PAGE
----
Rosaline does not capture the spirit of Shakespeare | 25YL


Hollywood has a long history of adapting plays by William Shakespeare to fit the teen comedy genre. 10 things i hate about you borrows its plot from The Taming of the Shrew, She is the man is a fantastic adaptation of twelfth nightand Warm bodies, valley girland now Rosaline tackle Shakespeare’s most famous work, Romeo and Juliet.

Rosaline is the story of Romeo and Juliet, but centers its narrative on Romeo’s (Kyle Allen) oft-forgotten ex, Rosaline (Kaitlyn Dever). The two had been in a similar whirlwind romance days before his infamous encounter with Rosaline’s cousin, Juliette (Isabela Merced). Angered by how quickly Romeo abandoned her for the younger, prettier Juliet, Rosaline hatches a plan to win her ex back.

(Photo courtesy of 20th Century Studios. © 2022 20th Century Studios. All rights reserved.)

The movie’s trailer reveals its best jokes, and what’s left is a series of forced comedic moments. Rosaline and a potential suitor, Dario (Sean Teale), have a date set by her father. They are on a small boat on a lake and Rosaline has to meet Romeo at the masquerade ball, so she’s impatient. When Rosaline admits to Dario that she has a boyfriend, he says his dad never mentioned it and begins to back down. Suddenly, the bright sky darkens and it begins to rain on both of them. Nothing about the scene feels natural – from the performances to the events to the delivery of the dialogue.

That’s not to say Dever is the wrong choice to direct a comedy movie. Her timing is impeccable, but the lines she delivers leave a lot to be desired. His performance in Library proves how thrilling she can be when the script matches her comedy style, but Rosaline seems like it was written to find the path of least resistance in terms of jokes. None of the comedic moments feel intrinsically tied to the story itself, but they’re simply circumstances that might be funny in another time, place, or movie.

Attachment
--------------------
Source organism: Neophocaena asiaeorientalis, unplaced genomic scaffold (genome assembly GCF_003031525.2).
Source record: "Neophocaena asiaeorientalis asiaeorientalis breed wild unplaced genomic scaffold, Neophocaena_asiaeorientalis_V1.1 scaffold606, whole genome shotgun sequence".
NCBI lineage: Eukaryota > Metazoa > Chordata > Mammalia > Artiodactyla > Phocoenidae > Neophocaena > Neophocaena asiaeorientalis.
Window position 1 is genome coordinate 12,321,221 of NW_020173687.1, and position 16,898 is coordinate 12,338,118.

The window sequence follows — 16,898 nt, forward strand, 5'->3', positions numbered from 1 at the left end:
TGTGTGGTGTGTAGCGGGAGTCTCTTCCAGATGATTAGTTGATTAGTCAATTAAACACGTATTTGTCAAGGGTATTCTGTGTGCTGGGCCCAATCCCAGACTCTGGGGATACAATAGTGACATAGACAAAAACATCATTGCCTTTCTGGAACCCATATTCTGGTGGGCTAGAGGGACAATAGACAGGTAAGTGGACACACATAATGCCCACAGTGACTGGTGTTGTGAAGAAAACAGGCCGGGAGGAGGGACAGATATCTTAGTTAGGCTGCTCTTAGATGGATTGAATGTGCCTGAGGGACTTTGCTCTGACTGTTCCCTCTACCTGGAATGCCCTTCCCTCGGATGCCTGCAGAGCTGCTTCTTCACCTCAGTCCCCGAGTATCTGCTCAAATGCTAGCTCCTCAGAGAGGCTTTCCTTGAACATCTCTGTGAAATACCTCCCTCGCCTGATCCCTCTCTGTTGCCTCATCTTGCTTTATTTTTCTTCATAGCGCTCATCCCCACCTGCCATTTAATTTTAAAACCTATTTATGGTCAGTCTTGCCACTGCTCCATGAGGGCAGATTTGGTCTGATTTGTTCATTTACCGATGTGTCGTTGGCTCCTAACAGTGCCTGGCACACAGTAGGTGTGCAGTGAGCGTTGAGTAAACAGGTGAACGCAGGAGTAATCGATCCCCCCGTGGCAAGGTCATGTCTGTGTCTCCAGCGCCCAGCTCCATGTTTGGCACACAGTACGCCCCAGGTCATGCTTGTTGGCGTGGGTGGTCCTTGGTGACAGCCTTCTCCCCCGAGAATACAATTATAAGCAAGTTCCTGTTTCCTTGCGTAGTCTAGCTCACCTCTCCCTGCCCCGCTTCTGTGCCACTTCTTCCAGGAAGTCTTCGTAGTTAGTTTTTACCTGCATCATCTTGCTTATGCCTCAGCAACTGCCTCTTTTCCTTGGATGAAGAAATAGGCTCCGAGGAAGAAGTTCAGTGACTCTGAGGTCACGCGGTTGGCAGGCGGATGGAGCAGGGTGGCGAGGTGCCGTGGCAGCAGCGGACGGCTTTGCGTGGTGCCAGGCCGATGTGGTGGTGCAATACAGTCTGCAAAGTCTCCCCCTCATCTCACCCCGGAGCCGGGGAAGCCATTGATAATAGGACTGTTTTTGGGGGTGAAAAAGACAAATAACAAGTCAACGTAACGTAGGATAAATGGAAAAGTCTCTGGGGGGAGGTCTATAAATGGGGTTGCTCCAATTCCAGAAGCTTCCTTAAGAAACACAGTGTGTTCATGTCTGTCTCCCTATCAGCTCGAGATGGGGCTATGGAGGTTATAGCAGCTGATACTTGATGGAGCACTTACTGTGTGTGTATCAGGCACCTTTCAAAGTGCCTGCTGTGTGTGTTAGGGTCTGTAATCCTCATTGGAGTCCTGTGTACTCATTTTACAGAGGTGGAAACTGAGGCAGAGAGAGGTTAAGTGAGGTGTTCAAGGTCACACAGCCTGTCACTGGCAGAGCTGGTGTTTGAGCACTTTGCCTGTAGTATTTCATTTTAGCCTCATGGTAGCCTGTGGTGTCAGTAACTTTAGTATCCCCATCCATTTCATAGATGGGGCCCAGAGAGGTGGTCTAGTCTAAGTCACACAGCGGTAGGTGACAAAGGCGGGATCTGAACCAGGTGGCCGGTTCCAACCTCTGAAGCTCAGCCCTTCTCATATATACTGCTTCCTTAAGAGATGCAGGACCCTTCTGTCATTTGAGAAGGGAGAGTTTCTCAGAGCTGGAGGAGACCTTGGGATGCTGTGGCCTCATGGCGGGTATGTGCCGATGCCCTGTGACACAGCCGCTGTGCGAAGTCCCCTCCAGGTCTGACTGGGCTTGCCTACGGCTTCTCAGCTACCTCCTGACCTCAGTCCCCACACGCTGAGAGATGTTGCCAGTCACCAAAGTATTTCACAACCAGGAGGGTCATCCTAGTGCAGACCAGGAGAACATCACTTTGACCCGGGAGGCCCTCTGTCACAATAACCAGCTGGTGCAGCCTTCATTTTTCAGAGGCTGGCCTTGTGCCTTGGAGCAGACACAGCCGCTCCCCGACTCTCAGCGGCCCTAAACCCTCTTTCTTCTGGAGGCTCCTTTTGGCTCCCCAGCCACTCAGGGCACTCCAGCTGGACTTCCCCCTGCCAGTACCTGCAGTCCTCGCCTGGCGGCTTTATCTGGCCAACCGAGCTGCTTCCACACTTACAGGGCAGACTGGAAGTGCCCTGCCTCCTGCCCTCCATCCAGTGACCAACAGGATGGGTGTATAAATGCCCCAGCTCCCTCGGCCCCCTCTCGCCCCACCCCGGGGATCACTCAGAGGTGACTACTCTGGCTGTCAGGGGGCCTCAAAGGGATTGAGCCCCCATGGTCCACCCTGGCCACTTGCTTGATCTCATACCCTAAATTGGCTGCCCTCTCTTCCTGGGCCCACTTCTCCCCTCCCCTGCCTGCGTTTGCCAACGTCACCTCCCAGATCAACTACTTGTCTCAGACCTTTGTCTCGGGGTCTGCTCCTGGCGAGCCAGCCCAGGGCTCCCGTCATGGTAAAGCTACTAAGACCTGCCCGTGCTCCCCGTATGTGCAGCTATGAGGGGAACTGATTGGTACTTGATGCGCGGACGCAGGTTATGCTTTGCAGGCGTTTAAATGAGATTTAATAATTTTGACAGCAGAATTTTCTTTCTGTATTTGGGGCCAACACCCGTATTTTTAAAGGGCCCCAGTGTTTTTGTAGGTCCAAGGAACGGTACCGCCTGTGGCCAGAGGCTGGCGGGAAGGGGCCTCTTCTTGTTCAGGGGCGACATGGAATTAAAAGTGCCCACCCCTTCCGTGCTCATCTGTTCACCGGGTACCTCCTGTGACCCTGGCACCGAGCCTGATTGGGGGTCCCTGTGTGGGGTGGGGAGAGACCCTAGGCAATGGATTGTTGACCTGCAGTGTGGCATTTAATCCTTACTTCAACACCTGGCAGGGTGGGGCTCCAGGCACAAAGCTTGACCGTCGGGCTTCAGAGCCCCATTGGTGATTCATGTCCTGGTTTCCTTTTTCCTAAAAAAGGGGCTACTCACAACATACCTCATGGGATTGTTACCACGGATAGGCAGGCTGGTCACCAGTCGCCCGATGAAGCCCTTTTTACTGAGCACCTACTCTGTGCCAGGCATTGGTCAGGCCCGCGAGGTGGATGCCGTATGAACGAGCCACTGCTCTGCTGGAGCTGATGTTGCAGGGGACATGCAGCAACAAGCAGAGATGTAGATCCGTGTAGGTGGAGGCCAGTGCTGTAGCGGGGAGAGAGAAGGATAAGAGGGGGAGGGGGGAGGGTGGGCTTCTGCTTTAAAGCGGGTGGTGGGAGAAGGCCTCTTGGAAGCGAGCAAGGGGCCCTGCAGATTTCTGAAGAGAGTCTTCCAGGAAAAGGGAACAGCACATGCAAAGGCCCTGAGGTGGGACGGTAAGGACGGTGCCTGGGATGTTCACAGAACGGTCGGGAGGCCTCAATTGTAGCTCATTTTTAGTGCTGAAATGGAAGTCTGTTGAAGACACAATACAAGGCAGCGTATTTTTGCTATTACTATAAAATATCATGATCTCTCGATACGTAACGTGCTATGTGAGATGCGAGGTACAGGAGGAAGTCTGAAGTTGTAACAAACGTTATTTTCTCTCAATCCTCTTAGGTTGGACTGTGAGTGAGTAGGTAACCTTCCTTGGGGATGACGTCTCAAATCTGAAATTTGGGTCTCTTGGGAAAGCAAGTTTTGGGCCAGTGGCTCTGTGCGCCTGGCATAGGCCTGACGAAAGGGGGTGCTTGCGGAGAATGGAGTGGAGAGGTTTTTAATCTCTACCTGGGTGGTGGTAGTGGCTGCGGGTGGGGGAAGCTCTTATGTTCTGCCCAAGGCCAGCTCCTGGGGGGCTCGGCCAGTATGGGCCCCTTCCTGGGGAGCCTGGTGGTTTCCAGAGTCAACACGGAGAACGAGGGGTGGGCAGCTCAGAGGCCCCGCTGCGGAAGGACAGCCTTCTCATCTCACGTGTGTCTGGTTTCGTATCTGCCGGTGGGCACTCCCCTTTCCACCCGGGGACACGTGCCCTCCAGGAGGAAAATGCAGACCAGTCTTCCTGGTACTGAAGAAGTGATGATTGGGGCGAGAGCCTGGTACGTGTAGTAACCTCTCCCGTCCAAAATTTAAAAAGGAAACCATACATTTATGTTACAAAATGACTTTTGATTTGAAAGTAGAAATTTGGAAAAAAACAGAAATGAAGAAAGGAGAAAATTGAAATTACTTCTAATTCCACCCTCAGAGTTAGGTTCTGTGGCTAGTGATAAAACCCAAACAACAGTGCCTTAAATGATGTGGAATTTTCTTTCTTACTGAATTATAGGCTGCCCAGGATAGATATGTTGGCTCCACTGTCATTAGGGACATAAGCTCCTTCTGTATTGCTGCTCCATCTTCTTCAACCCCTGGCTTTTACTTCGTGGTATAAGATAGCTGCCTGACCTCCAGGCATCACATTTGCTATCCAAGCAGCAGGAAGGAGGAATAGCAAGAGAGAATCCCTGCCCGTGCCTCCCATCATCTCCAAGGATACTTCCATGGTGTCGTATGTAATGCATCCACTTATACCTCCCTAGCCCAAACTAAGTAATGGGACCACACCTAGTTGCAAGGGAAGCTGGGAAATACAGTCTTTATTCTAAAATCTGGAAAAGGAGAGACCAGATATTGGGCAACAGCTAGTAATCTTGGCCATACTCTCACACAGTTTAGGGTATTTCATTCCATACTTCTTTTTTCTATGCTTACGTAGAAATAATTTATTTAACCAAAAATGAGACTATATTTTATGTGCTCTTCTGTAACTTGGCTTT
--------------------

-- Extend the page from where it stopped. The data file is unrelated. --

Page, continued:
Rosaline and Juliette enter a bar
(Photo courtesy of 20th Century Studios. © 2022 20th Century Studios. All rights reserved.)

In many ways, Rosaline is the oldest story in the books. Not because of the film’s source material, but in its lack of imagination. How many times will the writers return to the already dry well of having Rosaline’s hair caught in Juliet’s earring? The jokes about how little agency women had in those days fade pretty quickly, and it’s not something audiences haven’t heard before. It’s as if the jokes were borrowed from another teen movie and only slightly tweaked to fit the world of Rosaline.

The rhythm and editing of Rosaline never feels fluid. The film will move from a sweet moment playing croquet to Juliette and Rosaline at a rowdy dive bar. A cut like this works in movies with this style of editing, but with Rosaline, there is no consistent structure for audiences to follow in terms of film style. It’s one thing for a period film to feel ultra-modernized and to use contemporary music and filmmaking techniques, but those aspects also need to match the tone of the film itself.

Rosaline tries to throw Juliet off the balcony
(Photo courtesy of 20th Century Studios. © 2022 20th Century Studios. All rights reserved.)

Persuasion (2022) comes to mind when thinking about the missed potential of Rosaline. Whereas Persuasion (2022) is not an adaptation of a Shakespearian work, the film has its roots in the works of another author with a good share of adaptations for teenagers: Jane Austen. Austen and Shakespeare spanned the centuries because of their acerbic criticism of the current society in which they wrote. As much as we’d like to believe that humanity has grown in the years since, there’s been a universal turn out to the very end. When contemporary adaptations lean into the timelessness of these works, they are able to create something that feels fresh, but actually relates to a distant time.

As much as Rosaline wants to be about the forgotten ex from the story of the most famous star-crossed lovers, the film does very little to differentiate itself from Shakespearean teen adaptations of years past. It follows the familiar beats of teen comedies where hijinks give way to character development and Rosalines’ own love story, but it’s not enough to stand on its own. Considering how comically strong Dever was in Libraryhis return to the comedy genre after a string of dramatic roles is disappointing, but not for lack of potential.


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